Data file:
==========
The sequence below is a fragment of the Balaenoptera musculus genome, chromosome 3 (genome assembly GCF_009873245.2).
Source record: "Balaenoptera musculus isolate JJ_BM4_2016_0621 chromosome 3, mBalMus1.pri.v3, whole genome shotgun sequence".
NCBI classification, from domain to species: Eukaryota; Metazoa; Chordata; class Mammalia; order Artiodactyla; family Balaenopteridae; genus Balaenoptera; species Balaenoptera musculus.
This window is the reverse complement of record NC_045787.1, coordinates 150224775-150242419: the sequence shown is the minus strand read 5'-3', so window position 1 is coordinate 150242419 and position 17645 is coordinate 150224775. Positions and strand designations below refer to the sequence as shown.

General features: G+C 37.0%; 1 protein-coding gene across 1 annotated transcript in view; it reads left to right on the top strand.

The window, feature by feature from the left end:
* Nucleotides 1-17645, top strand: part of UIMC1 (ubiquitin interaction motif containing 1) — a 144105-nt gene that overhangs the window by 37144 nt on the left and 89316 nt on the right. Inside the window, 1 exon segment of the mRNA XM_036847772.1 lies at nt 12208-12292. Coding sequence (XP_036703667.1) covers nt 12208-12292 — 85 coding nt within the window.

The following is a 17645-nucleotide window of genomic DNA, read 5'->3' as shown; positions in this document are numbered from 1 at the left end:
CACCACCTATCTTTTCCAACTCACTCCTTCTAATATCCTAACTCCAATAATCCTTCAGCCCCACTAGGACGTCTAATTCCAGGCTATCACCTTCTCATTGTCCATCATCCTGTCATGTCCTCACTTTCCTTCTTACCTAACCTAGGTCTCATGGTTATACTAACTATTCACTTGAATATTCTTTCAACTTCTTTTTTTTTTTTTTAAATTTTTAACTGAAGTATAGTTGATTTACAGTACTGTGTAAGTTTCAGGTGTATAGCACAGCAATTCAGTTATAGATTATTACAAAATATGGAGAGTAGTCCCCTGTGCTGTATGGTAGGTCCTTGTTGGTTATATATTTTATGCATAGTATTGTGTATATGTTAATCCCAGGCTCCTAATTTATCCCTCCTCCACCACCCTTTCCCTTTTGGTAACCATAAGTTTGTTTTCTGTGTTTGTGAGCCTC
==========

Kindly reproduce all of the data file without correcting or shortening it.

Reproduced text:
The sequence below is a fragment of the Balaenoptera musculus genome, chromosome 3 (genome assembly GCF_009873245.2).
Source record: "Balaenoptera musculus isolate JJ_BM4_2016_0621 chromosome 3, mBalMus1.pri.v3, whole genome shotgun sequence".
NCBI classification, from domain to species: Eukaryota; Metazoa; Chordata; class Mammalia; order Artiodactyla; family Balaenopteridae; genus Balaenoptera; species Balaenoptera musculus.
This window is the reverse complement of record NC_045787.1, coordinates 150224775-150242419: the sequence shown is the minus strand read 5'-3', so window position 1 is coordinate 150242419 and position 17645 is coordinate 150224775. Positions and strand designations below refer to the sequence as shown.

General features: G+C 37.0%; 1 protein-coding gene across 1 annotated transcript in view; it reads left to right on the top strand.

The window, feature by feature from the left end:
* Nucleotides 1-17645, top strand: part of UIMC1 (ubiquitin interaction motif containing 1) — a 144105-nt gene that overhangs the window by 37144 nt on the left and 89316 nt on the right. Inside the window, 1 exon segment of the mRNA XM_036847772.1 lies at nt 12208-12292. Coding sequence (XP_036703667.1) covers nt 12208-12292 — 85 coding nt within the window.

The following is a 17645-nucleotide window of genomic DNA, read 5'->3' as shown; positions in this document are numbered from 1 at the left end:
CACCACCTATCTTTTCCAACTCACTCCTTCTAATATCCTAACTCCAATAATCCTTCAGCCCCACTAGGACGTCTAATTCCAGGCTATCACCTTCTCATTGTCCATCATCCTGTCATGTCCTCACTTTCCTTCTTACCTAACCTAGGTCTCATGGTTATACTAACTATTCACTTGAATATTCTTTCAACTTCTTTTTTTTTTTTTTAAATTTTTAACTGAAGTATAGTTGATTTACAGTACTGTGTAAGTTTCAGGTGTATAGCACAGCAATTCAGTTATAGATTATTACAAAATATGGAGAGTAGTCCCCTGTGCTGTATGGTAGGTCCTTGTTGGTTATATATTTTATGCATAGTATTGTGTATATGTTAATCCCAGGCTCCTAATTTATCCCTCCTCCACCACCCTTTCCCTTTTGGTAACCATAAGTTTGTTTTCTGTGTTTGTGAGCCTC